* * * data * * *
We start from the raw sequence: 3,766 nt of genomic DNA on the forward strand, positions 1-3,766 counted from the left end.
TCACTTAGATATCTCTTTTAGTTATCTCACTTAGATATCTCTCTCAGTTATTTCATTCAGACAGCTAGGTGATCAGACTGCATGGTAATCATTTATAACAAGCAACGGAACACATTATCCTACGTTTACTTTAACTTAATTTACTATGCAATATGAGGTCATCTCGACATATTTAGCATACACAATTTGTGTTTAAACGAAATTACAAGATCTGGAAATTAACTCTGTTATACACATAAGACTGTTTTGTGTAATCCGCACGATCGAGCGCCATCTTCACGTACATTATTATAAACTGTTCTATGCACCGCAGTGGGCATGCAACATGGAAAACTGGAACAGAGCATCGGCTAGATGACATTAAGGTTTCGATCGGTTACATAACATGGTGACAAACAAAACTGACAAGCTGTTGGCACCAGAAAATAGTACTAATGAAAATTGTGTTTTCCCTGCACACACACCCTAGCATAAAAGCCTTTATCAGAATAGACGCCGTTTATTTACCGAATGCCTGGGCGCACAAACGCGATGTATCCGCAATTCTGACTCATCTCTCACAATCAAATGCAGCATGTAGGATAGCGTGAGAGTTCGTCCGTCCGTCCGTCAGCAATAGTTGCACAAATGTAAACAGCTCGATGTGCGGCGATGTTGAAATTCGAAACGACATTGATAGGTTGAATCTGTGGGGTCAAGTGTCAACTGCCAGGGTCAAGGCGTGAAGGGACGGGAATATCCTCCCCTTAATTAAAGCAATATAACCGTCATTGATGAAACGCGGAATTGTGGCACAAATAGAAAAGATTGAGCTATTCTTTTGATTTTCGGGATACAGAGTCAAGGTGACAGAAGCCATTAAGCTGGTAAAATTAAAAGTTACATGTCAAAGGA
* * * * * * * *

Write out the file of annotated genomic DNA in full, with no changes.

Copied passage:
We start from the raw sequence: 3,766 nt of genomic DNA on the forward strand, positions 1-3,766 counted from the left end.
TCACTTAGATATCTCTTTTAGTTATCTCACTTAGATATCTCTCTCAGTTATTTCATTCAGACAGCTAGGTGATCAGACTGCATGGTAATCATTTATAACAAGCAACGGAACACATTATCCTACGTTTACTTTAACTTAATTTACTATGCAATATGAGGTCATCTCGACATATTTAGCATACACAATTTGTGTTTAAACGAAATTACAAGATCTGGAAATTAACTCTGTTATACACATAAGACTGTTTTGTGTAATCCGCACGATCGAGCGCCATCTTCACGTACATTATTATAAACTGTTCTATGCACCGCAGTGGGCATGCAACATGGAAAACTGGAACAGAGCATCGGCTAGATGACATTAAGGTTTCGATCGGTTACATAACATGGTGACAAACAAAACTGACAAGCTGTTGGCACCAGAAAATAGTACTAATGAAAATTGTGTTTTCCCTGCACACACACCCTAGCATAAAAGCCTTTATCAGAATAGACGCCGTTTATTTACCGAATGCCTGGGCGCACAAACGCGATGTATCCGCAATTCTGACTCATCTCTCACAATCAAATGCAGCATGTAGGATAGCGTGAGAGTTCGTCCGTCCGTCCGTCAGCAATAGTTGCACAAATGTAAACAGCTCGATGTGCGGCGATGTTGAAATTCGAAACGACATTGATAGGTTGAATCTGTGGGGTCAAGTGTCAACTGCCAGGGTCAAGGCGTGAAGGGACGGGAATATCCTCCCCTTAATTAAAGCAATATAACCGTCATTGATGAAACGCGGAATTGTGGCACAAATAGAAAAGATTGAGCTATTCTTTTGATTTTCGGGATACAGAGTCAAGGTGACAGAAGCCATTAAGCTGGTAAAATTAAAAGTTACATGTCAAAGGA